In my decades as an IT industry advisor and observer, every time I've seen three basic tasks successfully completed, the relevant IT initiatives have succeeded. And every time I've seen any one of these tasks ignored or inadequately addressed, the relevant IT initiatives have failed. These three tasks are:
- Identify and prioritize key business goals and needs, and their primary stakeholders and decision influencers.
- Select the mix of provider solutions and resources that aligns most closely with specific business needs and goals and stakeholder concerns.
- Ensure that incumbent contracts, agreements and practices sufficiently protect the business against technological and market turbulence.
In my experience, I've seen few areas of any enterprise more easily cast as a proving ground for such statements and practices as the supply chain. The direct, almost visceral connection linking technology choices and management practices to business goals and needs is crystal-clear. If any part of the supply chain breaks, cessation of all business activity can be mere minutes – or even seconds -- away, while restoration of operations to pre-disruption levels could take hours or days.
So the supply chain is as critical to business success as the two elements that arguably make up every business: information and process. This means that at many enterprises, the supply chain is the place where abstractions about best practices for managing business technologies and information become cold, hard realities, not to mention opportunities to make what we analysts sometimes call "career-limiting decisions."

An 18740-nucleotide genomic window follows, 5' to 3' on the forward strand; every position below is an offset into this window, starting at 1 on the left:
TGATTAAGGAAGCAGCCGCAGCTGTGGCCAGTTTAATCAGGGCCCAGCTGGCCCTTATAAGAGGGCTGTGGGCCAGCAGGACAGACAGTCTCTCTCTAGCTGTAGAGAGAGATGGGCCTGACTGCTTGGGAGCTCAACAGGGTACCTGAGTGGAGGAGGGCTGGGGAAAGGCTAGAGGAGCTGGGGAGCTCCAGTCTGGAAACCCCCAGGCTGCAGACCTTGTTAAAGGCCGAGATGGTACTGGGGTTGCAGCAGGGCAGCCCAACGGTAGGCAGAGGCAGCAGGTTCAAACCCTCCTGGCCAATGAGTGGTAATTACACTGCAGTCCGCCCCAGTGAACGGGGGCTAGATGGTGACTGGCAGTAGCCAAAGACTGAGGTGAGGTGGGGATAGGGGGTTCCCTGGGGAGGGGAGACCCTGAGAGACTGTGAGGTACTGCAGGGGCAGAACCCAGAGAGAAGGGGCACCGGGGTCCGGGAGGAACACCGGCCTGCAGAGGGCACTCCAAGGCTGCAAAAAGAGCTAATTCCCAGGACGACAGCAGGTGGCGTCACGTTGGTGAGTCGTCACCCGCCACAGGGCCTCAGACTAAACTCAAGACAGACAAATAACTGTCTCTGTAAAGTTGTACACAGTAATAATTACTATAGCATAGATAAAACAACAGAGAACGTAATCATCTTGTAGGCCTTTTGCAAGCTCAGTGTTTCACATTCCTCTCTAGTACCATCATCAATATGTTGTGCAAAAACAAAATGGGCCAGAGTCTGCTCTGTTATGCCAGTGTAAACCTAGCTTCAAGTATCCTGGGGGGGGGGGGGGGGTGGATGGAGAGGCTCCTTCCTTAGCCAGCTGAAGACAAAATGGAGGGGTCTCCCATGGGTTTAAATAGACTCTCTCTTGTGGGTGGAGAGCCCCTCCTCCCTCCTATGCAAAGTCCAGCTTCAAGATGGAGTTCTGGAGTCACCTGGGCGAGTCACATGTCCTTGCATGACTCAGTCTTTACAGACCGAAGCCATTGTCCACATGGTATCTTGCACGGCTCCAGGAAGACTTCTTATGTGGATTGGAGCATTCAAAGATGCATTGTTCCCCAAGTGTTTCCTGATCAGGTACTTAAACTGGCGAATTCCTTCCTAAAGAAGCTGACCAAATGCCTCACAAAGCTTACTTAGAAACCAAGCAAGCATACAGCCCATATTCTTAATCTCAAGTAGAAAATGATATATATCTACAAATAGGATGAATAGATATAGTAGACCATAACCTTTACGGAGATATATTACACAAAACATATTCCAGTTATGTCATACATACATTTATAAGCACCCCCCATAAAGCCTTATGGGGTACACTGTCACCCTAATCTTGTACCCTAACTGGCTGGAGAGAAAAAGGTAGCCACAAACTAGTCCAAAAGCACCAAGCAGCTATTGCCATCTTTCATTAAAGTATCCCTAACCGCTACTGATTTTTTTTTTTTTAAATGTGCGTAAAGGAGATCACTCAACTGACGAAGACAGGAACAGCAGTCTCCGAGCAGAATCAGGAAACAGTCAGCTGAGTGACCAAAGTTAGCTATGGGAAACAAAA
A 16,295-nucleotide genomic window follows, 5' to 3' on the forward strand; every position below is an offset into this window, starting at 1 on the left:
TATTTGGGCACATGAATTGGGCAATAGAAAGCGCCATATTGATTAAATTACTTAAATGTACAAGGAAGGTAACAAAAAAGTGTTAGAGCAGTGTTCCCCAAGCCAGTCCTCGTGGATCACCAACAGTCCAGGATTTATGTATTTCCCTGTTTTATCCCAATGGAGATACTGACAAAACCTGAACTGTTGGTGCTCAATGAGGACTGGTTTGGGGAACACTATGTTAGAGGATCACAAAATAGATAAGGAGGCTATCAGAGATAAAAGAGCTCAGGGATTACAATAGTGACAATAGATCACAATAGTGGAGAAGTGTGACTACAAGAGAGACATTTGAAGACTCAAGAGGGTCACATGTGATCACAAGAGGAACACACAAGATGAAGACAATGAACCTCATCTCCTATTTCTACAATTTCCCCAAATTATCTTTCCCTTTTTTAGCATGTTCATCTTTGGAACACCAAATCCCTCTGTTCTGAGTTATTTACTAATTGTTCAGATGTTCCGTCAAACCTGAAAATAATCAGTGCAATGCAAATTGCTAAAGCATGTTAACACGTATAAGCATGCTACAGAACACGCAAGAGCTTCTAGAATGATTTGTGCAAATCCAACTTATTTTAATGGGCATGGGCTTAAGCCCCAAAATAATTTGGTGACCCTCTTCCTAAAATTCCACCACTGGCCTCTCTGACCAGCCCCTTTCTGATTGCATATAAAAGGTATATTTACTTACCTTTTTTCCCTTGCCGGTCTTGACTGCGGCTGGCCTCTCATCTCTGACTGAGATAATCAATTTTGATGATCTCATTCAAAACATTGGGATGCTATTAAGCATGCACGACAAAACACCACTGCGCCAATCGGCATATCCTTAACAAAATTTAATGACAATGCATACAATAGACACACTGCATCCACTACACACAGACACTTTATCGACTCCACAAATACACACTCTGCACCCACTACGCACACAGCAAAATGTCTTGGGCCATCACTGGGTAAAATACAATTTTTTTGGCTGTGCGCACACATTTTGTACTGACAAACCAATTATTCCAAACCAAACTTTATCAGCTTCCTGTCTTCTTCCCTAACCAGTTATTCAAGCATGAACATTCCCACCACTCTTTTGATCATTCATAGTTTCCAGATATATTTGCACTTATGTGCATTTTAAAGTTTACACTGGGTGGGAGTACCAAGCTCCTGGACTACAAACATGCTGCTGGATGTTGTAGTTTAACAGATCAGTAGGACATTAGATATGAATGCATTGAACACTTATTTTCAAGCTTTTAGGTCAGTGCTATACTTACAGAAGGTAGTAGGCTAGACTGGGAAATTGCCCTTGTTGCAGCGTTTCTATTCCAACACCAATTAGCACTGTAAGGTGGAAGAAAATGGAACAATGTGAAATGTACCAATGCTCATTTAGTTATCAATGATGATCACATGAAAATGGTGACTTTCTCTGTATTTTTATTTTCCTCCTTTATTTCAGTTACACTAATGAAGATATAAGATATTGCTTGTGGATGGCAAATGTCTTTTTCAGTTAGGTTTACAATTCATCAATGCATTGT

And at least in part because of its business criticality, the supply chain is where technological innovations for evaluation and adoption often first surface. Witness how new iterations of radio frequency identification (RFID) or real-time location system (RTLS) technologies and solutions are so often intended primarily or exclusively for supply chain functions and their managers. . .not to mention enhancements to ERP solutions.
Effective supply chain management, according to many successful users and vendors, is all about visibility. If it's true that "you can't manage what you can't measure," it's also true that "you can't measure or manage what you can't see." And being able to see and act upon information about what's happening in the supply chain – preferably as or before it happens – is critical to supply chain management success.
But supply chain visibility isn't just about visibility of all business-critical elements of the supply chain to its managers. It's also about visibility of what those managing the supply chain know about aligning IT and information resources with business goals and needs to enterprise decision-makers. That could be the most sustained business value that effective supply chain management generates at some enterprises, extending far beyond specific improvements in supply chain efficiency and responsiveness.
About the author: Michael E. Dortch is the principal analyst and managing editor of DortchOnIT.com, "an independent voice for technology-dependent people." He has been an IT industry analyst focused on translating technologies into business value for more than three decades. He can be reached at www.DortchOnIT.com or at firstname.lastname@example.org.